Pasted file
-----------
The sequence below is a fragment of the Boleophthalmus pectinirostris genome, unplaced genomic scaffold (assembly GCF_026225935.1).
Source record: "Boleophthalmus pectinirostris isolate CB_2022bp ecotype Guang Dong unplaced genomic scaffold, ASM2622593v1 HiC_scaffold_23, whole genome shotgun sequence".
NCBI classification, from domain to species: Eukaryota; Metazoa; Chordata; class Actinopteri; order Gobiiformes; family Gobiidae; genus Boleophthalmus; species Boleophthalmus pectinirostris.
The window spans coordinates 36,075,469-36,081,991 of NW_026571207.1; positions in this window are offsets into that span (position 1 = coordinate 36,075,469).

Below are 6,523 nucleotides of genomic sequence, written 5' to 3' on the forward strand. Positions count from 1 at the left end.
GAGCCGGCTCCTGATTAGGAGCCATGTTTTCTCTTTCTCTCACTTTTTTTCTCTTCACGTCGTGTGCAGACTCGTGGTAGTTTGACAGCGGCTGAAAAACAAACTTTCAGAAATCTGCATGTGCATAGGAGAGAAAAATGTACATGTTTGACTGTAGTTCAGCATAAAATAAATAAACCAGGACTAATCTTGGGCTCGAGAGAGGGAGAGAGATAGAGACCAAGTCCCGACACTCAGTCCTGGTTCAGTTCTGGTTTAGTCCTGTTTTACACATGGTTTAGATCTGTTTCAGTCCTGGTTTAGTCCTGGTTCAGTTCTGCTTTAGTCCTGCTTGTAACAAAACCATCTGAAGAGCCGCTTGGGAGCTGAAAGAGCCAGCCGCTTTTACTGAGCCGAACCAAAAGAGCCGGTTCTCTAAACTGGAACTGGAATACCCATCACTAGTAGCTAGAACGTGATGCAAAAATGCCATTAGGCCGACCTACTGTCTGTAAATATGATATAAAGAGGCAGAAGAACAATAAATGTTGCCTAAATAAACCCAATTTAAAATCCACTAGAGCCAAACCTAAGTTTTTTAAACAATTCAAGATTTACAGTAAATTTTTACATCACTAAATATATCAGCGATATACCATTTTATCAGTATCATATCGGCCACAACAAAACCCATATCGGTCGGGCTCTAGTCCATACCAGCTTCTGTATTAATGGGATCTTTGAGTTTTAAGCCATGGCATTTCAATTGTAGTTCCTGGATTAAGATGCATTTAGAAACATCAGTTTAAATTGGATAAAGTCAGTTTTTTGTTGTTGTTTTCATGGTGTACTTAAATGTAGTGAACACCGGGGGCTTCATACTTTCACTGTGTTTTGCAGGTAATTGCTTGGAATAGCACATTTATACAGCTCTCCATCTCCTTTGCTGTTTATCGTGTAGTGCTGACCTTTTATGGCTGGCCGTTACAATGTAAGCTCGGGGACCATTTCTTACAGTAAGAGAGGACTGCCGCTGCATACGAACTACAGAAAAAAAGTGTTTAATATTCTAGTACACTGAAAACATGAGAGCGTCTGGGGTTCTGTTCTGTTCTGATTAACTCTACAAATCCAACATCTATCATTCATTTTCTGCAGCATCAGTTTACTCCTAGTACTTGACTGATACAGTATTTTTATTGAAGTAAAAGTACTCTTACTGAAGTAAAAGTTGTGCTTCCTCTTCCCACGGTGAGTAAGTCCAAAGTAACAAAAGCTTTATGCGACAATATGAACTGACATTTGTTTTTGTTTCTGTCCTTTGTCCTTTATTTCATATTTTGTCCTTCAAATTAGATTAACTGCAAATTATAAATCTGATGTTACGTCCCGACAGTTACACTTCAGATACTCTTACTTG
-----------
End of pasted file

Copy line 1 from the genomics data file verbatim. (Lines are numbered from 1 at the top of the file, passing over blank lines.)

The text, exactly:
The sequence below is a fragment of the Boleophthalmus pectinirostris genome, unplaced genomic scaffold (assembly GCF_026225935.1).